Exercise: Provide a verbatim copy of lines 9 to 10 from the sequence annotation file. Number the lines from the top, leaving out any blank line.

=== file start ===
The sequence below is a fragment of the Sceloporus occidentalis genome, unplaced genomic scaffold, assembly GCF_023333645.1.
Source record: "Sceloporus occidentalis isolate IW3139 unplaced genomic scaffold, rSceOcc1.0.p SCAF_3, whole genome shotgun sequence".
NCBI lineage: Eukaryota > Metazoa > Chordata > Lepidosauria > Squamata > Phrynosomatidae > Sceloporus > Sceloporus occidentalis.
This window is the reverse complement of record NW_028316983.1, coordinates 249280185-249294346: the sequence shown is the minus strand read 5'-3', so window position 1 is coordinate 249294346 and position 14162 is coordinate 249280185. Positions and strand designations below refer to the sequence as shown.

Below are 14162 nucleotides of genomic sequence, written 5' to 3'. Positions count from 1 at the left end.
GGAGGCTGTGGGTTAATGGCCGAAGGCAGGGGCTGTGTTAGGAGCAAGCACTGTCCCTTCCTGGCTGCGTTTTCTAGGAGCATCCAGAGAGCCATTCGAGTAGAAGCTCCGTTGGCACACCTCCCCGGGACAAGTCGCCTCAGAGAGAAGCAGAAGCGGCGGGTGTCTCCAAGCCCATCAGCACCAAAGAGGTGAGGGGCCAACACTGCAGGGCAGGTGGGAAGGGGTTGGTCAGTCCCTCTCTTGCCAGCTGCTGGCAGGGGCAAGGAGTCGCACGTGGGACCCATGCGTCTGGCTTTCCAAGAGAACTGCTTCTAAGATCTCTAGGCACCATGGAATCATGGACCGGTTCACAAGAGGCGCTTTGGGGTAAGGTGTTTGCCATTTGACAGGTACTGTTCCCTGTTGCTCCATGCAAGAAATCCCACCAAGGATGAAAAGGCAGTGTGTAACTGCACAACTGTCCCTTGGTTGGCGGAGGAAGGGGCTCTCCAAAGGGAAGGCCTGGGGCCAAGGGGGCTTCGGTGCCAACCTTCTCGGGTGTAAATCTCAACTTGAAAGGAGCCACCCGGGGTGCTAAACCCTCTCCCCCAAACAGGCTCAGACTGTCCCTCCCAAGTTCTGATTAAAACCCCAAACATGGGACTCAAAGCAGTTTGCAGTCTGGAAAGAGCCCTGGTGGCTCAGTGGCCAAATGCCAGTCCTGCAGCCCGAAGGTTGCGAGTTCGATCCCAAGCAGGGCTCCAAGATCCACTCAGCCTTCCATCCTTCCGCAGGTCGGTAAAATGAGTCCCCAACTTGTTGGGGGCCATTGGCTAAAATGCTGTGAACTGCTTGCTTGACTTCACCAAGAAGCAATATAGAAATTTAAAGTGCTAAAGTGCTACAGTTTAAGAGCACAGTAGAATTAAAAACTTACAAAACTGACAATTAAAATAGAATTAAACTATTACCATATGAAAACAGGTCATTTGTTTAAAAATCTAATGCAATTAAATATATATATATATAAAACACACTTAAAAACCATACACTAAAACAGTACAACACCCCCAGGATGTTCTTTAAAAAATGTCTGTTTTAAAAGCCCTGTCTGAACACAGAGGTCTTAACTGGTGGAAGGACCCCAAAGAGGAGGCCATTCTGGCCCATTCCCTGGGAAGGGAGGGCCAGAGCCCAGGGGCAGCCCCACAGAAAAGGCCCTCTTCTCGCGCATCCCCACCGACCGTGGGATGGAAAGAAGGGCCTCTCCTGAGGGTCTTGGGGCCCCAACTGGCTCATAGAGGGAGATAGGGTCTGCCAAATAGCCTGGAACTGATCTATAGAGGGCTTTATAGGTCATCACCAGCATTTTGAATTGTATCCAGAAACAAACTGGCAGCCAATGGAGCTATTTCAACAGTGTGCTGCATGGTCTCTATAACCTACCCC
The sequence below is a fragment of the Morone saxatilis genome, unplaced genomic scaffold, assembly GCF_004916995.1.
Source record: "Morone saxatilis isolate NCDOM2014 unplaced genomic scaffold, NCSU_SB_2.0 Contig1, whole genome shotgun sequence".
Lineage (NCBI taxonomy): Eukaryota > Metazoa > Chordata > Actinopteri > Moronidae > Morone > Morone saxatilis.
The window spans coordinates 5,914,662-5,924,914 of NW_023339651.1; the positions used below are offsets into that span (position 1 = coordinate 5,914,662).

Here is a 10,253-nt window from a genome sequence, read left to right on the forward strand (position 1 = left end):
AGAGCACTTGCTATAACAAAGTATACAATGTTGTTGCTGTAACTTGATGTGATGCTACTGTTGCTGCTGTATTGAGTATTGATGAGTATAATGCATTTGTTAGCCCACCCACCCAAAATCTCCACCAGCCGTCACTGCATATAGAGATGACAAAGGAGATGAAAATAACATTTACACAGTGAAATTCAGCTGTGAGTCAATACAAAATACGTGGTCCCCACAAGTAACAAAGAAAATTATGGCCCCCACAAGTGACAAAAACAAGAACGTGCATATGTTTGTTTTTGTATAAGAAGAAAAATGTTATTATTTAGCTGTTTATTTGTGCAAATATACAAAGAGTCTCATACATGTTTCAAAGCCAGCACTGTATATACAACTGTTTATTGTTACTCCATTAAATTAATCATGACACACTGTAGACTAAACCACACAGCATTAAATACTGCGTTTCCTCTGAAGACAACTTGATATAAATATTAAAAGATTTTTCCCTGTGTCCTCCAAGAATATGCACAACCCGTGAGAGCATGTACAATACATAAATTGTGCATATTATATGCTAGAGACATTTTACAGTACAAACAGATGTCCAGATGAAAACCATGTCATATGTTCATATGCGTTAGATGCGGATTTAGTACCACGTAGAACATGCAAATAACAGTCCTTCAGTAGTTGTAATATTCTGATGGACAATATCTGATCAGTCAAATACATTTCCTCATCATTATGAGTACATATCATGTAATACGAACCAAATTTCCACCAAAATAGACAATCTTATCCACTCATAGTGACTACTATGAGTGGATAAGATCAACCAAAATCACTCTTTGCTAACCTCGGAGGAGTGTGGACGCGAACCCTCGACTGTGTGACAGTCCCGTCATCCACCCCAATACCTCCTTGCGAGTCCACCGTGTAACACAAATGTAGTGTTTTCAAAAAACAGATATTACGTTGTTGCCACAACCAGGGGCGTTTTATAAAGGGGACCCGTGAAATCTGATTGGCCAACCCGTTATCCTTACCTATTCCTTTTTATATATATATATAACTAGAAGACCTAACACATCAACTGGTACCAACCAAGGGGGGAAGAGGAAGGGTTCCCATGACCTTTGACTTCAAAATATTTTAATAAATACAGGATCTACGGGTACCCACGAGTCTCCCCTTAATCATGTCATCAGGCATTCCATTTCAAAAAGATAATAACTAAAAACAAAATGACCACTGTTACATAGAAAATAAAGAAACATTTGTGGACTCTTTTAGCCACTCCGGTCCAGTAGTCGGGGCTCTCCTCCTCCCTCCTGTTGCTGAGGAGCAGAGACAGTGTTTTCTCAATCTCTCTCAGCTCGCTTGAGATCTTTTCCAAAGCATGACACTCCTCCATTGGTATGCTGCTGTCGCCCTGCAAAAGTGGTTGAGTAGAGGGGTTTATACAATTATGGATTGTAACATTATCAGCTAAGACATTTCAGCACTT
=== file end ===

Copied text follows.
Lineage (NCBI taxonomy): Eukaryota > Metazoa > Chordata > Actinopteri > Moronidae > Morone > Morone saxatilis.
The window spans coordinates 5,914,662-5,924,914 of NW_023339651.1; the positions used below are offsets into that span (position 1 = coordinate 5,914,662).